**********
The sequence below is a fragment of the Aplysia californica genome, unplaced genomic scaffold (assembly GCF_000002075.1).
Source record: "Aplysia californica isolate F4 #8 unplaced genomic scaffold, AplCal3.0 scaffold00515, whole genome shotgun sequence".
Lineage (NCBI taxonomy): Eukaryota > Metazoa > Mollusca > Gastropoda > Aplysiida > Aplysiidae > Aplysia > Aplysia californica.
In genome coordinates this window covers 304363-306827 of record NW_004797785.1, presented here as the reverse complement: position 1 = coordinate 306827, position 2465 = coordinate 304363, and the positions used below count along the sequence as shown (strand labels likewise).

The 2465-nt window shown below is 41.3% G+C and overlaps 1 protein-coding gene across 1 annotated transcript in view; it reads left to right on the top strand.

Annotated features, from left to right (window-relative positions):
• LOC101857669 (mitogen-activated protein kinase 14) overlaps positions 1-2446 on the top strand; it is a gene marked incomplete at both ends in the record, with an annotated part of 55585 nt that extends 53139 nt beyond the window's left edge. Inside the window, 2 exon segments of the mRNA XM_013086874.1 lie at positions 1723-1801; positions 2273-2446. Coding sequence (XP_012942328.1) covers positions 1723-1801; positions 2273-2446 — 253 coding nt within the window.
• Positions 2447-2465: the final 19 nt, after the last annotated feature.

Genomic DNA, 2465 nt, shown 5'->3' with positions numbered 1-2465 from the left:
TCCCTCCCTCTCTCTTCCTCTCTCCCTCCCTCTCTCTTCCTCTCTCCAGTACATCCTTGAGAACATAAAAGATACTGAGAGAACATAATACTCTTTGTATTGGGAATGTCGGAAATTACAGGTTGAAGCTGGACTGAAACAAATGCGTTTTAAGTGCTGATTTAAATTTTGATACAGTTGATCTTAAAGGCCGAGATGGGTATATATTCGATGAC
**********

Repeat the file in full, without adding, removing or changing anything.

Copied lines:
The sequence below is a fragment of the Aplysia californica genome, unplaced genomic scaffold (assembly GCF_000002075.1).
Source record: "Aplysia californica isolate F4 #8 unplaced genomic scaffold, AplCal3.0 scaffold00515, whole genome shotgun sequence".
Lineage (NCBI taxonomy): Eukaryota > Metazoa > Mollusca > Gastropoda > Aplysiida > Aplysiidae > Aplysia > Aplysia californica.
In genome coordinates this window covers 304363-306827 of record NW_004797785.1, presented here as the reverse complement: position 1 = coordinate 306827, position 2465 = coordinate 304363, and the positions used below count along the sequence as shown (strand labels likewise).

The 2465-nt window shown below is 41.3% G+C and overlaps 1 protein-coding gene across 1 annotated transcript in view; it reads left to right on the top strand.

Annotated features, from left to right (window-relative positions):
• LOC101857669 (mitogen-activated protein kinase 14) overlaps positions 1-2446 on the top strand; it is a gene marked incomplete at both ends in the record, with an annotated part of 55585 nt that extends 53139 nt beyond the window's left edge. Inside the window, 2 exon segments of the mRNA XM_013086874.1 lie at positions 1723-1801; positions 2273-2446. Coding sequence (XP_012942328.1) covers positions 1723-1801; positions 2273-2446 — 253 coding nt within the window.
• Positions 2447-2465: the final 19 nt, after the last annotated feature.

Genomic DNA, 2465 nt, shown 5'->3' with positions numbered 1-2465 from the left:
TCCCTCCCTCTCTCTTCCTCTCTCCCTCCCTCTCTCTTCCTCTCTCCAGTACATCCTTGAGAACATAAAAGATACTGAGAGAACATAATACTCTTTGTATTGGGAATGTCGGAAATTACAGGTTGAAGCTGGACTGAAACAAATGCGTTTTAAGTGCTGATTTAAATTTTGATACAGTTGATCTTAAAGGCCGAGATGGGTATATATTCGATGAC